Tennessee Williams and I have a lot more in common than I thought.
It extends beyond the written word and a love of the South.
How I came to know this is because I saw it, printed on a tea towel in New Orleans, Louisiana, for $12.95 and it said: “The USA has only three cities: New York, San Francisco and New Orleans. Everywhere else is Cleveland.” Whilst I’m sure this is not true, the connection lies in that these are my three favourite US cities from a foodie perspective and admittedly, I’ve been a repeat visitor on many occasions to these three.
New Orleans (or NOLA, for those hipsters in the know), is a city of juxtaposition. Real south, real soul and real dirty-pretty. As you may well have heard before – A city of saints, of sinners, of elegance and of decadence. Returning to this wonderful place, after an 18 month hiatus, is like coming to visit that dirty old friend you have, the one that cackles and wheezes, possibly with crooked/chipped teeth, with a glint in their eye and a wicked sense of knowing. I was back for the New Orleans Heritage & Jazz Festival and just a little bit excited.
Waiting to board my flight from Chicago, I indulged in a favourite airport past time; thumbing through magazines. I was drawn to my favourite, Bon Appetit and quite possibly squealed out loud when I saw on the cover, there was a NOLA feature. I can’t be sure.
On the plane, sitting next to a handsome Chicagoan, we struck up the usual plane chit chat. Quickly we both discovered a mutual appreciation for food and traded must try/must eat places for Chicago/Cali &NYC. He was looking for a place to take his client in NOLA for dinner. I suggested Galatoires. I hope he did. He suggested I try a crawfish boil. I was dubious.
NOLA has a wonderful, broad culinary history. French, Spanish, Cajun, Creole, Modern American. Importantly, there is real pride in the food that is served at every table. The kitchen is an important feature in this culture and the quality of what is served, even at what you think may be mediocre premises, is delicious.
Whilst I did follow some of the NOLA food trail highlighted in Bon Appetit, which you can read in the author’s own words here
, I wanted to share some of my own discoveries.
Pat O’Brien Hurricane
The Clover Grill
Galatoire’s Potato Souffle
Royal Street Jive
French Quarter Street
Killer Poboys menu
Galatoires soft shell crab
Duck Crepe Galatoires
Galatoires Shrimp Clemenceau
Where to Eat & Drink
Magazine Street, Garden District
A lovely interior and good service, with an array of fresh fish and seafood, this is a great place to go to escape the heavier meals in greater abundance in the French Quarter. Go for the Teriyaki Bento. At $9.50 it’s terrific value, with a broad array of compartments. If you’re looking for hand rolls, skip the chef specials. They’re overpriced compared to the standard hand rolls.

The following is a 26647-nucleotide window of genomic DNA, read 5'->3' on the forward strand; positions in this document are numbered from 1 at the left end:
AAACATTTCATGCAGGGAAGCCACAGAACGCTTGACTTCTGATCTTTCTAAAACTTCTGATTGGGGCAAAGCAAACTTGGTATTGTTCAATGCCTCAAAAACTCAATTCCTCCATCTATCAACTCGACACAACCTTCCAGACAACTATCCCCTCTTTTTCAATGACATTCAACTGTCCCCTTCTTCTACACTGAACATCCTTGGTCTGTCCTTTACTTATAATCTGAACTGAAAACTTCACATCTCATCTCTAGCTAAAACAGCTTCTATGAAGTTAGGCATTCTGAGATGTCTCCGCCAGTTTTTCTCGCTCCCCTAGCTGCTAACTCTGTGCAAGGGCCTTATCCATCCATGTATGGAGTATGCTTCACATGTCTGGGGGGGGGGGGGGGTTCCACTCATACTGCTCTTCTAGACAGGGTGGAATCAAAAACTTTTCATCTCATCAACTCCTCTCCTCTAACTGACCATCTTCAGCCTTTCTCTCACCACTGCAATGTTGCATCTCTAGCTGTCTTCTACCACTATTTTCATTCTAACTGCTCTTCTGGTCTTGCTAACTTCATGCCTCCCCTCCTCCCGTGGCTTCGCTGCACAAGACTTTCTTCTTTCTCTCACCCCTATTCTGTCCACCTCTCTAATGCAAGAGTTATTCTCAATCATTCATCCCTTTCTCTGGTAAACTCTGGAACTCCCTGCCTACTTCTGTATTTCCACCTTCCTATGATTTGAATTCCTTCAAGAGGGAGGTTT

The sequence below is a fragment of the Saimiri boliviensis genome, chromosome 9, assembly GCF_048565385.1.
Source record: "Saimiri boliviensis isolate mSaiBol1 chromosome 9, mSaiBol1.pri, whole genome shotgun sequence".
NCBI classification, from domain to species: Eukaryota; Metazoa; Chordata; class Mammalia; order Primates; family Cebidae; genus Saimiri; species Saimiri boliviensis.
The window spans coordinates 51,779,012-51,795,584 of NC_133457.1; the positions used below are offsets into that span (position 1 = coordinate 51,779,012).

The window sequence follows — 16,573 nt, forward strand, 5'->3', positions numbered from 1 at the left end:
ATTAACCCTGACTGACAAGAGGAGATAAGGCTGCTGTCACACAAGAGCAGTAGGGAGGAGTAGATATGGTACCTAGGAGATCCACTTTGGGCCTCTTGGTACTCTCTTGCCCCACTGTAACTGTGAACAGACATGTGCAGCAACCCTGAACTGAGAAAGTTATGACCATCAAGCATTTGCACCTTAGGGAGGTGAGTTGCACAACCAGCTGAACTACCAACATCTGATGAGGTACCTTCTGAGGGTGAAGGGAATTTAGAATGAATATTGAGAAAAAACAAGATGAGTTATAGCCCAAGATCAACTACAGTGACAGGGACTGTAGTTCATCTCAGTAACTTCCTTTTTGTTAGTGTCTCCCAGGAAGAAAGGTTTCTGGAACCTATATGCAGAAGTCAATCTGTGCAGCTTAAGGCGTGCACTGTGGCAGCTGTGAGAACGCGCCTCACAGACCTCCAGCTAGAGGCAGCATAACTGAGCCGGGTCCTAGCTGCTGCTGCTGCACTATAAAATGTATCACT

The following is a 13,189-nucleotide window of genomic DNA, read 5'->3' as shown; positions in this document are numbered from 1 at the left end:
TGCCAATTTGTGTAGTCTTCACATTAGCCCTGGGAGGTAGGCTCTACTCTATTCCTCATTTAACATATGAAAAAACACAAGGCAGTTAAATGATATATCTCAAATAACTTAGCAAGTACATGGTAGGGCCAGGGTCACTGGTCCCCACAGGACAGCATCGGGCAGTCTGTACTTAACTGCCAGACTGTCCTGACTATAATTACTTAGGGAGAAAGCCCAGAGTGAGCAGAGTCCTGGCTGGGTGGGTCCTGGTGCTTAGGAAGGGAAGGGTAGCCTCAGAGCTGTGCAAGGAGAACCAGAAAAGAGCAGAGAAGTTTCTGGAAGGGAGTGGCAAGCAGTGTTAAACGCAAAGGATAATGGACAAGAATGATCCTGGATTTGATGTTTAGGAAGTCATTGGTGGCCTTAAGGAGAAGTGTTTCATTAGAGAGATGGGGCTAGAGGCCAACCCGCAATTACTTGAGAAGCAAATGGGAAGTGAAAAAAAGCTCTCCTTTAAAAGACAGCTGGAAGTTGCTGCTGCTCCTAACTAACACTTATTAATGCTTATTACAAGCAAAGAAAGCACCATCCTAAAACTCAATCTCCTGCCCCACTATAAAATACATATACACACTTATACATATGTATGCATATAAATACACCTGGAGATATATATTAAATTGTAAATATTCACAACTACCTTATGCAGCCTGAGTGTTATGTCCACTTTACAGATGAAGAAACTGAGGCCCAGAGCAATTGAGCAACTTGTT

Magazine street is located in the beautiful garden district. The street is lined with restaurants and boutiques. As an aside, it is so worth doing a walking historical tour of the streets. Steep in colourful history, beautiful architecture and gardens and a walk through the charming Lafayette Cemetery No.1, it’s worth a visit.
Cnr Barracks & Decatur Streets, French Quarter
Hands down best espresso coffee, tea and breakfasts in the French Quarter and hair of the dog readily on hand, anyway you please. This was my local for my stay, frequented by ultra hip locals and staffed by Über friendly, attentive buddies. They catch on quickly and they remembered my order before it even came out of my mouth. My favourite was the Farmers Omlette with asparagus. Served with an American style biscuit and hash brown, if you like that sort of thing. Everything is good on their menu. Open 18 hours a day, aside from their staff, one of the many things I rate EnVie for is the quality of their cup of tea. Hard to find in the USA, but they manage and fits the bill for anyone that appreciates a good cup of tea.
Bourbon Street, French Quarter
Tardy, tacky and terrific Bourbon Street is lined with bars. Choice is overwhelming, so the sign said Fresh Mex and 2-for-1 Margaritas and this seemed like as good a pick as any. Wander out back to the courtyard and order the filet steak tacos. They’re tasty, with a lovely smoked grill flavour. If you’re not up for a slushie Margarita, order one on the rocks with lime. It rocks.